"We put the emphasis on better training. Striking at a moving vehicle doesn't do you any good. If you think you had a problem before, try adding a corpse behind the wheel," D.C. Police Chief Charles H. Ramsey said last night. "We feel better tactics, better approaches . . . is the way to go."

Geoffrey Alpert, a criminologist at the University of South Carolina and an expert on the use of lethal force, said officers can put themselves in a position to fear for their lives. "This is an issue that is well resolved at major departments for all the right reasons," he said. "You do not shoot at a moving vehicle when the only force being used against you is the moving vehicle."

In Boston, for example, the police department changed its policy three years ago after a woman was killed. Now officers cannot shoot at moving vehicles unless there are other threats, such as a driver having a loaded weapon. Officers are instructed to move out of the vehicle's path and find cover, to lessen the chance anyone will be injured by ricocheting bullets or a crash, officials said.

And in Los Angeles last year, police fired 10 shots into a stolen car being driven by a 13-year-old, striking him seven times. The incident prompted the city's civilian police commission to prohibit shooting at moving vehicles and directed officers to move out of the way when a vehicle is headed toward them.

More than 20 years ago, a vehicle at which New York City police were firing went into a crowd and injured several people. Since then, police departments nationwide have grown more restrictive in their policies governing deadly force.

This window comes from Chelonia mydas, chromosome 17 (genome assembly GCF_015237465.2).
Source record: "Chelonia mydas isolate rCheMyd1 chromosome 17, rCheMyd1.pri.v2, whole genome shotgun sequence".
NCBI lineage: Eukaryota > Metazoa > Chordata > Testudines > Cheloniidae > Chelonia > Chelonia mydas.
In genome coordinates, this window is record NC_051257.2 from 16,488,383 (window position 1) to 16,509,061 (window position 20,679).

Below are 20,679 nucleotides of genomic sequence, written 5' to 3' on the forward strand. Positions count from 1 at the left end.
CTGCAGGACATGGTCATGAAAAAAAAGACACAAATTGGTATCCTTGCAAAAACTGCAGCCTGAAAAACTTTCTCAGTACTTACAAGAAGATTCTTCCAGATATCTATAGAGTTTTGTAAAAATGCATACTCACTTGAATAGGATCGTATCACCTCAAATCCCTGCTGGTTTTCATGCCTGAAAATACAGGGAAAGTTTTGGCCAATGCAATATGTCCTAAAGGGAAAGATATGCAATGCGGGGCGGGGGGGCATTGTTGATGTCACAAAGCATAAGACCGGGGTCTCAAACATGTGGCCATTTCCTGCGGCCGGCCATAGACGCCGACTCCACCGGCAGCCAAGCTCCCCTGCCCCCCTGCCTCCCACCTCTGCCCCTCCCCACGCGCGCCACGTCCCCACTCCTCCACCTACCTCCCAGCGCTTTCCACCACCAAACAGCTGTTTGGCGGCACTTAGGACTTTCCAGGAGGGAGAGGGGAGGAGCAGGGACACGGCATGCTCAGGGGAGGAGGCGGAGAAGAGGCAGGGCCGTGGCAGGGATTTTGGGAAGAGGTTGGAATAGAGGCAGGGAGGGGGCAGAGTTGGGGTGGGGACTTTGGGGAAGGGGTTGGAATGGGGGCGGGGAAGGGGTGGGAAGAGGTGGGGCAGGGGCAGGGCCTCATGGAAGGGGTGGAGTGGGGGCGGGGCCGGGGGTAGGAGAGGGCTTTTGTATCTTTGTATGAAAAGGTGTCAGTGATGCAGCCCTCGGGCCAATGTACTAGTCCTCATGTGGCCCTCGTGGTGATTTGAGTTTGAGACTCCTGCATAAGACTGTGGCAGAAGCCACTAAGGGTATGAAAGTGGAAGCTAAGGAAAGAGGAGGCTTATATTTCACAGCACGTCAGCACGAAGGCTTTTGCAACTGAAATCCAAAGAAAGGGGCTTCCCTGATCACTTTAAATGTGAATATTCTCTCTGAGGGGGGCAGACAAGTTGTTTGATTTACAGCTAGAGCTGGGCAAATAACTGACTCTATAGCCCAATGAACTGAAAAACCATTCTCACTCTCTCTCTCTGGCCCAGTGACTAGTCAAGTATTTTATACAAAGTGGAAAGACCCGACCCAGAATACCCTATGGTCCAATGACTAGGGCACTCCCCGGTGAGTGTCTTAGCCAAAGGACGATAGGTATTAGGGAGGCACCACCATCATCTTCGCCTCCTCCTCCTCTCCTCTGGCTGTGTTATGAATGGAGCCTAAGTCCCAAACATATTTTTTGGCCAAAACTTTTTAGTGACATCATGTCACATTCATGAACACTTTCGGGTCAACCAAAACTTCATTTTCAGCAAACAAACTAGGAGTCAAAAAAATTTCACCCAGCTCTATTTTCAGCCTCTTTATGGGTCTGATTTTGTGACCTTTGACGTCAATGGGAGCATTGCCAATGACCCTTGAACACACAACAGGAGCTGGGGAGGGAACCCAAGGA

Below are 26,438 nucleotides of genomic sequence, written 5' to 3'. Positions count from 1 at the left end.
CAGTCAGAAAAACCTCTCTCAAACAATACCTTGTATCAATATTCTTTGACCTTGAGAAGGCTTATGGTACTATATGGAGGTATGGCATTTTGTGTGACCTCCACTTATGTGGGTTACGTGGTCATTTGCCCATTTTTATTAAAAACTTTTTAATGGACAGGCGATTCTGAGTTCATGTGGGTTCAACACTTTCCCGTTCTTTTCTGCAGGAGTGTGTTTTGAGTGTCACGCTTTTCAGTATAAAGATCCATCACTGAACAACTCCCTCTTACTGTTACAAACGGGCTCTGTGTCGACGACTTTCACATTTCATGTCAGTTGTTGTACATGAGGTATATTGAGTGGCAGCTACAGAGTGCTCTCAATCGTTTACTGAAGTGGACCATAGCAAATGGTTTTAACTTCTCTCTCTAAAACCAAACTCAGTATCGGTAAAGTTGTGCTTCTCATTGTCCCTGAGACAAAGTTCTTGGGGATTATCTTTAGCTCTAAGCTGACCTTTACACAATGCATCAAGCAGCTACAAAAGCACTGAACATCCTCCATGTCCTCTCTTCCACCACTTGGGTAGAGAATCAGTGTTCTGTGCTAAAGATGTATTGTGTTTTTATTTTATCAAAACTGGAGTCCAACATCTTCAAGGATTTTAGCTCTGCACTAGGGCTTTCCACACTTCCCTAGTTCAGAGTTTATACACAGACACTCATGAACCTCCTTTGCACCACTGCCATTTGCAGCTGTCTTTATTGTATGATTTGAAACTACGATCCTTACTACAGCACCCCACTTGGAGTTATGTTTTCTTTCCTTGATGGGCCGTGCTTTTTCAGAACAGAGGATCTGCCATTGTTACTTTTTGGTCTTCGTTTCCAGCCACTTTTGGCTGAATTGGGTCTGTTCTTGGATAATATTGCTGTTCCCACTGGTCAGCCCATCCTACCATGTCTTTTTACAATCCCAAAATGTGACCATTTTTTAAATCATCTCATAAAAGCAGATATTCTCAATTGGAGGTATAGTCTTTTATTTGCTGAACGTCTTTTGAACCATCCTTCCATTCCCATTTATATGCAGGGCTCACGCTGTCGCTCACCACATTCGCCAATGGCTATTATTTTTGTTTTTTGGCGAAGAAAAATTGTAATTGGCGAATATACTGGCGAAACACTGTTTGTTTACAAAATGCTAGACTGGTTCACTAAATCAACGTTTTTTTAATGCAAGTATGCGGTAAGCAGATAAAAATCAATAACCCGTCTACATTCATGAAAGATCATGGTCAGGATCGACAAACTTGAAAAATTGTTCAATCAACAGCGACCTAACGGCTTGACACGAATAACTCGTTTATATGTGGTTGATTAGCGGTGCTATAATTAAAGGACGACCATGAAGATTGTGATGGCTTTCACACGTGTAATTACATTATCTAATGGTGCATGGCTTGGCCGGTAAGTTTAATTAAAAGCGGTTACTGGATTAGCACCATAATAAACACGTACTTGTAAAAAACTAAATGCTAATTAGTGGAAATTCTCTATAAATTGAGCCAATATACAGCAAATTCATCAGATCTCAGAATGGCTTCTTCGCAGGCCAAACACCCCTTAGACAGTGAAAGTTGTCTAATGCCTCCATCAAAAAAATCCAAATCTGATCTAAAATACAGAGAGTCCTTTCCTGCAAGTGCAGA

Thomas Aveni, a part-time police officer and co-founder of the Police Policy Studies Council in Spofford, N.H., said no one keeps exact numbers on such incidents, but they are more common than many people realize.

"On some occasions, police literally step in front of a vehicle in order to facilitate an apprehension," he said. "That creates additional risk to themselves, which they in turn use as justification to pull the trigger. That troubles administrators, and it's what they're trying to rein in."

Still, "there are many occasions where police legitimately feel in fear of their own lives," Aveni said. "And the shootings are sometimes legitimate. So to limit officers' ability to use deadly force when they have legitimate need to use it against a moving vehicle is where we have a problem."

That is the chief reason most area jurisdictions have not forsaken the practice, said Dana Schrad, executive director of the Virginia Association of Chiefs of Police. "It's no different than aiming a gun at the officer," Schrad said.

"It's probably even more dangerous. The general rule of thumb is that you match force with force."

Alexandria City Council members and the mayor learned of the incident at 7 a.m. Saturday and said yesterday that they were awaiting results of the investigation into circumstances surrounding Brown's death.

"We're all concerned," said council member Rob Krupicka (D). "We want the facts to come out as quickly as possible. . . . We're going to make sure we do this thing by the book. Clearly, we need to look at this very carefully."

Staff writers Del Quentin Wilber, Ian Shapira, Allan Lengel, Martin Weil and Annie Gowen and researcher Bobbye Pratt contributed to this report.